Today from Ohio, I watched Rowan's keynote live from Enterprise Connect in Florida. It was all about Spark. I really appreciate the direction Cisco is taking with this, mainly from a meeting control standpoint (as I am not into virtual chat room things at this moment). Even though this is a great start, there are some hiccups in the thought process. Let's dive into it.
To get the main benefit of Spark and Spark enabled meeting rooms lies in the fact that you must be a dedicated Cisco house with the codecs that are updated with the Spark OS to get the full functionality company wide. You're also requiring everyone who needs/wants control to put Spark on their smart phone and/or give them a desk phone and as a company you're paying for it no matter if the employee uses it or not. Everything is all nice and fine if these conditions and others are met. The world doesn't work that perfectly however. Inter-company calling is a normal event in business. Question to ask: If you're calling another Cisco house (how would you know anyway), is their gear Spark enabled? If yes, what do I do? If not, what do I do? Okay, that's more than one question. Next, what happens if you're calling a Polycom equipped room, either Inter or Intra-company? What if you're using Crestron/AMX control solutions?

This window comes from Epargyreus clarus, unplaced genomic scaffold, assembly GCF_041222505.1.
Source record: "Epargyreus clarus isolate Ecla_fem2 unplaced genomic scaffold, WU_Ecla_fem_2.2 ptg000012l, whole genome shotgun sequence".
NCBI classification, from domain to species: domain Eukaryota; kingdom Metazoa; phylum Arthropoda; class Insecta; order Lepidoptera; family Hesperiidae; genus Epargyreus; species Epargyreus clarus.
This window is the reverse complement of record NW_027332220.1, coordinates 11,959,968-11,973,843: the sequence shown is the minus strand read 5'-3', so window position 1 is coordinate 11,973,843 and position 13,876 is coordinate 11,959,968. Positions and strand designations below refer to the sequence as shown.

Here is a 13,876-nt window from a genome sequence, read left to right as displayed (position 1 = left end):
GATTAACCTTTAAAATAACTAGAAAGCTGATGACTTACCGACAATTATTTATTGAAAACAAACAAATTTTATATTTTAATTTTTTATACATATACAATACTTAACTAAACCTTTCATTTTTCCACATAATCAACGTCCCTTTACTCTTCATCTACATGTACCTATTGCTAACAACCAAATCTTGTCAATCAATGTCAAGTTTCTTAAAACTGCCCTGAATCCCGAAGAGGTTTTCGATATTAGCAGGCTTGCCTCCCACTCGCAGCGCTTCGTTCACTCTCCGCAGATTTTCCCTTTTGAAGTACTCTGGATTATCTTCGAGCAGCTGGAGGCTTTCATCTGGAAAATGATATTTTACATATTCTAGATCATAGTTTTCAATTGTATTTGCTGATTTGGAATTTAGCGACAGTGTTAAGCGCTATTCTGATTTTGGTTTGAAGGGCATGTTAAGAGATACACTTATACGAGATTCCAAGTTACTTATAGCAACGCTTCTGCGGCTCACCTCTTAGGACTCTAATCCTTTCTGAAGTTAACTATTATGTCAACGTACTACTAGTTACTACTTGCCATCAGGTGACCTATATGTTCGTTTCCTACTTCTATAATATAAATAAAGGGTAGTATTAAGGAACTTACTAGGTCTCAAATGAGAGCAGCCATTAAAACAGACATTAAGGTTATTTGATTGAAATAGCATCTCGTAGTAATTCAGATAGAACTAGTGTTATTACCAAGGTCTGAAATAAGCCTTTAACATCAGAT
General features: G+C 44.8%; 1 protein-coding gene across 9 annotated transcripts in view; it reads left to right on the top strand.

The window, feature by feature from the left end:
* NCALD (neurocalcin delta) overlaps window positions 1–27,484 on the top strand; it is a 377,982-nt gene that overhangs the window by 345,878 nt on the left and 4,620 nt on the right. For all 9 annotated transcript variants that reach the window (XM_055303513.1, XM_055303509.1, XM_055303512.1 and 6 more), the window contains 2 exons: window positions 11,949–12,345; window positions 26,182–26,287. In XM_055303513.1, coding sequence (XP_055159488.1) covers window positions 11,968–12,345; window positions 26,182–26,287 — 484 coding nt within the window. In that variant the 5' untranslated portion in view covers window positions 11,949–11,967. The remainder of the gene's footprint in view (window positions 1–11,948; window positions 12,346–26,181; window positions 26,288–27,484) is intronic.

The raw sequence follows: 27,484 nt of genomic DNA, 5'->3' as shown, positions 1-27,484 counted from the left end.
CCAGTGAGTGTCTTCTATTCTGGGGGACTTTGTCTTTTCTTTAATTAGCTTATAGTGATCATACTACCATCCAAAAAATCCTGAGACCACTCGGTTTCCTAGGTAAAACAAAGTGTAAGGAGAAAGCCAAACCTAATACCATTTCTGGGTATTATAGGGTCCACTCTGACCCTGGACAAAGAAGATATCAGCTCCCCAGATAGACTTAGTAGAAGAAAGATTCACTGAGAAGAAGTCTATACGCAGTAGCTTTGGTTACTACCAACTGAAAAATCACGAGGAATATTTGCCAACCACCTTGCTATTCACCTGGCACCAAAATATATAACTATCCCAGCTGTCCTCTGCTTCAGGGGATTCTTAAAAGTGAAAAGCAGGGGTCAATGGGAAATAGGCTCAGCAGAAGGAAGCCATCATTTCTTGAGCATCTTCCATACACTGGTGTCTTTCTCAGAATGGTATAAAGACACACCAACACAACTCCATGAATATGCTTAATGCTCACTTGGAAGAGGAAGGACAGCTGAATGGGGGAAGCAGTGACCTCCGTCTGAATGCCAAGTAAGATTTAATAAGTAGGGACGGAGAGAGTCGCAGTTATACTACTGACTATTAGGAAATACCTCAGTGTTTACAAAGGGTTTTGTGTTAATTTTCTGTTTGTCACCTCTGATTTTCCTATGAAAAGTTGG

Like the title states, I am a big fan of what Cisco is doing and where it's going. Be careful of the rosy picture this paints if your existing Cisco hardware isn't supported, you do plenty of inter-company calls or if you have a mixed bag of technologies. If you're just getting into conferencing, this may well be the solution for you though.
As I mentioned here, what's needed is a cross platform solution. I don't know how it can happen, but if it could, that would mean video conferencing would then have the capability to grow exponentially. Until then, it looks like we'll keep creating islands, cool islands, but still islands.
Note that if I'm incorrect about anything in this blog (or others!) feel free to call me out.